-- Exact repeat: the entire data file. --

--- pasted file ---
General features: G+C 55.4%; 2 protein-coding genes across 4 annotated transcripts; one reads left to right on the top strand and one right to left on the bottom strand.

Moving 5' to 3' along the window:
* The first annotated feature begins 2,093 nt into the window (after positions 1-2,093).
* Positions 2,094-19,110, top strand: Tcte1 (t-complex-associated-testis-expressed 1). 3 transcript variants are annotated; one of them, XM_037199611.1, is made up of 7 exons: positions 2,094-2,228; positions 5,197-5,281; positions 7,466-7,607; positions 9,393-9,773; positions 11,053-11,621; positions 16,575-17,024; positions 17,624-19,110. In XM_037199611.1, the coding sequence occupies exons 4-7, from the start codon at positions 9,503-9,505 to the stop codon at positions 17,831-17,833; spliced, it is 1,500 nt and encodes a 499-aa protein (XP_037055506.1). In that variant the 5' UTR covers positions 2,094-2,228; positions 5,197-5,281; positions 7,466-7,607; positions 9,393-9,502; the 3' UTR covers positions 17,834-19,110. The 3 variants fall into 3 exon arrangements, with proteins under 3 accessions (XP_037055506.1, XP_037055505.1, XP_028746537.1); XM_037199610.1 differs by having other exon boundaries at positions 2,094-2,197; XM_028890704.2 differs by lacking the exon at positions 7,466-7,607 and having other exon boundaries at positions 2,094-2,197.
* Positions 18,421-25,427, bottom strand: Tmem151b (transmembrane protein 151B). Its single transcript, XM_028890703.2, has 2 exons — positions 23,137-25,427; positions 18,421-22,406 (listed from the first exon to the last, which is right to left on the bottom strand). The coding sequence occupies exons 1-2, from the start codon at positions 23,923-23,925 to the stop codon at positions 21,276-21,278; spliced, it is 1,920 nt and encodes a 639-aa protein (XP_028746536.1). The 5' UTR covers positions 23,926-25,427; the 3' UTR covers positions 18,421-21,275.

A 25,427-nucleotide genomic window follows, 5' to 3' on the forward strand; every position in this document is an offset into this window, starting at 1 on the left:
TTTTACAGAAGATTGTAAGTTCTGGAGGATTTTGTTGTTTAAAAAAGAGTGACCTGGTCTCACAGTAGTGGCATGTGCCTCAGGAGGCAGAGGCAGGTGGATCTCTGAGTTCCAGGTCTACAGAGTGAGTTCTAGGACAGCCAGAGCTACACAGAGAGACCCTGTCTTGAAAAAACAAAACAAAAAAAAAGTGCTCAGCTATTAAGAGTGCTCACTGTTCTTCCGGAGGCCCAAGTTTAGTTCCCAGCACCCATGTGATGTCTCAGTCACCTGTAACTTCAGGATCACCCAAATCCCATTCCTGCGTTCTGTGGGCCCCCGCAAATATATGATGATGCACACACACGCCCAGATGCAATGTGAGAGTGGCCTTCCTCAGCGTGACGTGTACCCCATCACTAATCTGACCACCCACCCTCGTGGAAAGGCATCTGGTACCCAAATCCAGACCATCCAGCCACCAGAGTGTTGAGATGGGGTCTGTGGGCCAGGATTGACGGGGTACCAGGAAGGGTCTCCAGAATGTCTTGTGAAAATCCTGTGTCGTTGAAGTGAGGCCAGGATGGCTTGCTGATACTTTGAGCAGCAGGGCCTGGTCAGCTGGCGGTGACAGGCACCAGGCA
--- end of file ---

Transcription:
General features: G+C 55.4%; 2 protein-coding genes across 4 annotated transcripts; one reads left to right on the top strand and one right to left on the bottom strand.

Moving 5' to 3' along the window:
* The first annotated feature begins 2,093 nt into the window (after positions 1-2,093).
* Positions 2,094-19,110, top strand: Tcte1 (t-complex-associated-testis-expressed 1). 3 transcript variants are annotated; one of them, XM_037199611.1, is made up of 7 exons: positions 2,094-2,228; positions 5,197-5,281; positions 7,466-7,607; positions 9,393-9,773; positions 11,053-11,621; positions 16,575-17,024; positions 17,624-19,110. In XM_037199611.1, the coding sequence occupies exons 4-7, from the start codon at positions 9,503-9,505 to the stop codon at positions 17,831-17,833; spliced, it is 1,500 nt and encodes a 499-aa protein (XP_037055506.1). In that variant the 5' UTR covers positions 2,094-2,228; positions 5,197-5,281; positions 7,466-7,607; positions 9,393-9,502; the 3' UTR covers positions 17,834-19,110. The 3 variants fall into 3 exon arrangements, with proteins under 3 accessions (XP_037055506.1, XP_037055505.1, XP_028746537.1); XM_037199610.1 differs by having other exon boundaries at positions 2,094-2,197; XM_028890704.2 differs by lacking the exon at positions 7,466-7,607 and having other exon boundaries at positions 2,094-2,197.
* Positions 18,421-25,427, bottom strand: Tmem151b (transmembrane protein 151B). Its single transcript, XM_028890703.2, has 2 exons — positions 23,137-25,427; positions 18,421-22,406 (listed from the first exon to the last, which is right to left on the bottom strand). The coding sequence occupies exons 1-2, from the start codon at positions 23,923-23,925 to the stop codon at positions 21,276-21,278; spliced, it is 1,920 nt and encodes a 639-aa protein (XP_028746536.1). The 5' UTR covers positions 23,926-25,427; the 3' UTR covers positions 18,421-21,275.

A 25,427-nucleotide genomic window follows, 5' to 3' on the forward strand; every position in this document is an offset into this window, starting at 1 on the left:
TTTTACAGAAGATTGTAAGTTCTGGAGGATTTTGTTGTTTAAAAAAGAGTGACCTGGTCTCACAGTAGTGGCATGTGCCTCAGGAGGCAGAGGCAGGTGGATCTCTGAGTTCCAGGTCTACAGAGTGAGTTCTAGGACAGCCAGAGCTACACAGAGAGACCCTGTCTTGAAAAAACAAAACAAAAAAAAAGTGCTCAGCTATTAAGAGTGCTCACTGTTCTTCCGGAGGCCCAAGTTTAGTTCCCAGCACCCATGTGATGTCTCAGTCACCTGTAACTTCAGGATCACCCAAATCCCATTCCTGCGTTCTGTGGGCCCCCGCAAATATATGATGATGCACACACACGCCCAGATGCAATGTGAGAGTGGCCTTCCTCAGCGTGACGTGTACCCCATCACTAATCTGACCACCCACCCTCGTGGAAAGGCATCTGGTACCCAAATCCAGACCATCCAGCCACCAGAGTGTTGAGATGGGGTCTGTGGGCCAGGATTGACGGGGTACCAGGAAGGGTCTCCAGAATGTCTTGTGAAAATCCTGTGTCGTTGAAGTGAGGCCAGGATGGCTTGCTGATACTTTGAGCAGCAGGGCCTGGTCAGCTGGCGGTGACAGGCACCAGGCA